9. Mary Ann Duke says:

    As a child and youth reader, I always skipped the prologue and/or preface. I didn’t like to read back then, so the fewer words I had to read, the better.

  10. As a kid I never read prologues. I thought everything was supposed to start at chapter “1”.

  11. Ha! I had to weigh in here too, since I just blogged about this the other day. Generally I like them, have no problem with them, and can’t understand people who kick up fuss about them. BUT, that said, I do agree that they can go horribly wrong.

    I don’t tend to like the ones that show a flash of the future, but I love the ones that show a flash of the past. And while you may be right that some are just big info dumps, I think the reverse can also be true. After all, if you have a prologue which SHOWS an incident that happened years ago, isn’t that better than a later scene in which some knowledgeable person TELLS us about it? (Think Dean Koontz and his eccentric-old-man-tells-a-horrible-dark-secret scenes that last 3 chapters.)

    The argument that prologues are there because of weak opening chapters isn’t necessarily the case either. Some may be, yes, but if the “action-packed” prologue is left out for the sake of leaving it out, then the author might feel obliged to stuff action into the first chapter instead — which is just as big a sin, if not worse in many cases. A really bad example is those Maximum Ride books, where the first chapter starts with Max being chased by dog-type people… Yes, all very gripping. Except that it’s a dream, as we find out a few pages in. How cheesy is that? How is that better than having a genuinely action-packed or suspenseful prologue about a scene from the past?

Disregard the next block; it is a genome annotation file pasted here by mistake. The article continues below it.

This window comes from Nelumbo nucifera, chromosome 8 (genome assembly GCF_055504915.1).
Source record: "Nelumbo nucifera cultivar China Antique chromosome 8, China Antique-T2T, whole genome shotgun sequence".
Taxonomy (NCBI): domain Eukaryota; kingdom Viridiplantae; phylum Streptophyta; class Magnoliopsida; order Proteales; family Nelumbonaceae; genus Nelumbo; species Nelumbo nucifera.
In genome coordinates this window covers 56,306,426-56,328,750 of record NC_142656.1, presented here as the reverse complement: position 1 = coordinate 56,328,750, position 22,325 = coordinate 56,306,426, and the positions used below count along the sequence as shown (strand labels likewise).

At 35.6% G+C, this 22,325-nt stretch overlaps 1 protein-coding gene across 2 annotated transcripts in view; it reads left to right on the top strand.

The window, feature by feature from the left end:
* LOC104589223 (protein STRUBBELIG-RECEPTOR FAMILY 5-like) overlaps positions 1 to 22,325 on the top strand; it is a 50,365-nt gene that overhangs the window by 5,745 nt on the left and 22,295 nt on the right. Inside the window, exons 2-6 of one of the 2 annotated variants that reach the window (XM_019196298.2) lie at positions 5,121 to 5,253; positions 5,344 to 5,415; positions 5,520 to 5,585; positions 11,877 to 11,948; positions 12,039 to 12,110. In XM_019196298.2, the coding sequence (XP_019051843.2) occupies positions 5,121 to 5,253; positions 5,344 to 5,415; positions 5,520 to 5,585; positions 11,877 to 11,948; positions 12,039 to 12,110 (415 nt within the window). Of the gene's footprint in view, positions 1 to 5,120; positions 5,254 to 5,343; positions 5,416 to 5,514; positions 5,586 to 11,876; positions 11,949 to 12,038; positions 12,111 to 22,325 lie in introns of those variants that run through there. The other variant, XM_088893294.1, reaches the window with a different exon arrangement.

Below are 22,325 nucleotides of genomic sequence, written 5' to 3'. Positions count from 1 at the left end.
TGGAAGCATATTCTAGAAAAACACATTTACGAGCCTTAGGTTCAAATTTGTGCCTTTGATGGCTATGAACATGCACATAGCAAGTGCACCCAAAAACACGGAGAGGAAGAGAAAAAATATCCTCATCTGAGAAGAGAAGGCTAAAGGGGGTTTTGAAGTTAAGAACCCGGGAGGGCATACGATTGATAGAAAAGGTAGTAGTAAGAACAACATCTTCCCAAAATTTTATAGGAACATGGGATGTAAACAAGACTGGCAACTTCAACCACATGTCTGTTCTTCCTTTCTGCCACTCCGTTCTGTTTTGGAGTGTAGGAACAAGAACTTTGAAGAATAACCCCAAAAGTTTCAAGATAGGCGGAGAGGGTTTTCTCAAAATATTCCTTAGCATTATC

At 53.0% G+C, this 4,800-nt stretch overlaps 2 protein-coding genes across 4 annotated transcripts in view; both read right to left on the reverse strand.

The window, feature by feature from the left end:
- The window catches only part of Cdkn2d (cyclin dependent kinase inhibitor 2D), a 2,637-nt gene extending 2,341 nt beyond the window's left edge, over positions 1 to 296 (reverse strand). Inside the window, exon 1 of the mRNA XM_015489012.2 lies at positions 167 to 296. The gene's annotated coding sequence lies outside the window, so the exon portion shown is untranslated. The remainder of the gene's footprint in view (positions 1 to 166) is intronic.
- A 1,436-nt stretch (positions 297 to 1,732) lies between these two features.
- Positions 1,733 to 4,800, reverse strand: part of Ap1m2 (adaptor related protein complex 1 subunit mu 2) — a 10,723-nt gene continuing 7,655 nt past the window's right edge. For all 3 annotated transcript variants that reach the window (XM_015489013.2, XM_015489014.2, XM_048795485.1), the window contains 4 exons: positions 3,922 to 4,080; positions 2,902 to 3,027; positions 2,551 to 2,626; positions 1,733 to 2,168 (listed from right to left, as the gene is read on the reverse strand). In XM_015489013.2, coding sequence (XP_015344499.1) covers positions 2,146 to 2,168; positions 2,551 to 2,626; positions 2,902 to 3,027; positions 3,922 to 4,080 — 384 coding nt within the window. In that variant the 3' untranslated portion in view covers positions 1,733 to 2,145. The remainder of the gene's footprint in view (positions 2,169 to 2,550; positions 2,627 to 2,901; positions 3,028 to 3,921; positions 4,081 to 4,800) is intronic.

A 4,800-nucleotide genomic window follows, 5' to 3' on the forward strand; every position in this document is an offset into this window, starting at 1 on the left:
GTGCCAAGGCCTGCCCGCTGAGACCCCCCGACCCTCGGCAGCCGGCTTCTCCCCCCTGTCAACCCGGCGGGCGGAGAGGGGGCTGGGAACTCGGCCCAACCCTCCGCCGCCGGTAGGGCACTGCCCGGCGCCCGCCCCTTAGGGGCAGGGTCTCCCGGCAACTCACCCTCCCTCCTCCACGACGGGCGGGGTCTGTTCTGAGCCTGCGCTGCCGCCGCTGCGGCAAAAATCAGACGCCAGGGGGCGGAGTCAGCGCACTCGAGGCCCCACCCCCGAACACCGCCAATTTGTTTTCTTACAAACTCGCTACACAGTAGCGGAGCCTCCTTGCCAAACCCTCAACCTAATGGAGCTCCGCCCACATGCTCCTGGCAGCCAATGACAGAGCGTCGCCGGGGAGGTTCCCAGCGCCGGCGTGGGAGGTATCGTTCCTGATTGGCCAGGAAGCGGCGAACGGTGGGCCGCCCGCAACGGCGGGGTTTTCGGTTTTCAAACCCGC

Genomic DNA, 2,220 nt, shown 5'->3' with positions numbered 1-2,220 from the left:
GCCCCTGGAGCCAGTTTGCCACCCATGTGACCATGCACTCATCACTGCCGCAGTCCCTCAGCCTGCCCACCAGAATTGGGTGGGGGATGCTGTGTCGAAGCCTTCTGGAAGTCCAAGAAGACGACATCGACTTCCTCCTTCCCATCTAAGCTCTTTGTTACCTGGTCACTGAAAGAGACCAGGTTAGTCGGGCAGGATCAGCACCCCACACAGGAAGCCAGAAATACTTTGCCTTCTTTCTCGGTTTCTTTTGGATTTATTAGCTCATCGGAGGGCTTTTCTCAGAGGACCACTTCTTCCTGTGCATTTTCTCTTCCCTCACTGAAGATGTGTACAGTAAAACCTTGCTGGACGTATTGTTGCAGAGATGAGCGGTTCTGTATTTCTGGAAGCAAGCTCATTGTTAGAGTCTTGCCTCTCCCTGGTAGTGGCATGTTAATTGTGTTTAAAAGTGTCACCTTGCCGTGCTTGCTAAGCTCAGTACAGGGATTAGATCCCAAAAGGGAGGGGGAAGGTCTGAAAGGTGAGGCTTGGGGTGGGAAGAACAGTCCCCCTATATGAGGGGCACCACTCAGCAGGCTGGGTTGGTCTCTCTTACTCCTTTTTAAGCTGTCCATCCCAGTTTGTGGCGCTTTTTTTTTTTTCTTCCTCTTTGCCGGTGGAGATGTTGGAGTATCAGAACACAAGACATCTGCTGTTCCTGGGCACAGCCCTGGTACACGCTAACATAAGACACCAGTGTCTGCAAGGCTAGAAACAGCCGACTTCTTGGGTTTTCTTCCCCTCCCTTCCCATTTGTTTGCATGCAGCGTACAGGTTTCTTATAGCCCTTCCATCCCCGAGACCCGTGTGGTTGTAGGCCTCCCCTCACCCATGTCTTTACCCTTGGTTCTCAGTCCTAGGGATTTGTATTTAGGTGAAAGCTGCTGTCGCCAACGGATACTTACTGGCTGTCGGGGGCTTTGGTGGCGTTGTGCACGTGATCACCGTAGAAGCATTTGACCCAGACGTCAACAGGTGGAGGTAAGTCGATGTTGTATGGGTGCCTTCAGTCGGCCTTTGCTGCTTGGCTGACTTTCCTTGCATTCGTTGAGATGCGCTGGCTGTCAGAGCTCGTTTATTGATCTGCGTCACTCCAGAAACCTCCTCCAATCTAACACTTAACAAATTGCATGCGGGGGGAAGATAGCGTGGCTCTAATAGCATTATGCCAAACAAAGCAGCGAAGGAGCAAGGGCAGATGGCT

There are so many sides to this discussion. I get where you’re coming from, and agree to some extent, but I do think there are many instances where a prologue can work really well, and in many cases better.

    Finally, when the entire story is from a single POV in the present, and the opening scene is from the POV of a murderer 60 years ago, simply renaming “prologue” to “chapter one” is NOT an acceptable alternative IMHO. That’s just all wrong.

  12. Mary, I knew you didn’t like prologues from a beginnings critique you did, like, a year and a half ago. No surprises here. 🙂

    I never minded prologues (I like Elizabeth George’s, too, Melodie). But I’ve used them as crutches in the past. They’re actually kind of fun. And then you take them out later and revise Chapter One until it’s awesome.

    Donald Maass has some good – strict – rules on when a prologue actually belongs in a manuscript. Unfortunately I can’t reference the rules because the book is with a friend. However, if anyone’s interested, the rules are in the Writing the Breakout Novel Workbook.

  13. I always thought something bothered me about the prologue of the Sammy Keyes books (which I love)…and I think you’ve helped me to understand why. 🙂

  14. “sex and swearing in YA” always makes me think of the X song, “Sex And Dying In High Society”. But anyway…

    Prologues kind of annoy me unless they’re done really, really well. For example, the one at the beginning of Garth Nix’s Sabriel doesn’t tell us anything we don’t find out by fascinating degrees (or they would have fascinating if he HADN’T ALREADY TOLD US!) throughout the first few chapters. In complete contrast is the prologue at the beginning of the Lord of the Rings – an enormous info dump which breaks every rule about prologues and yet somehow works. Why it works would take a lot longer to disentangle.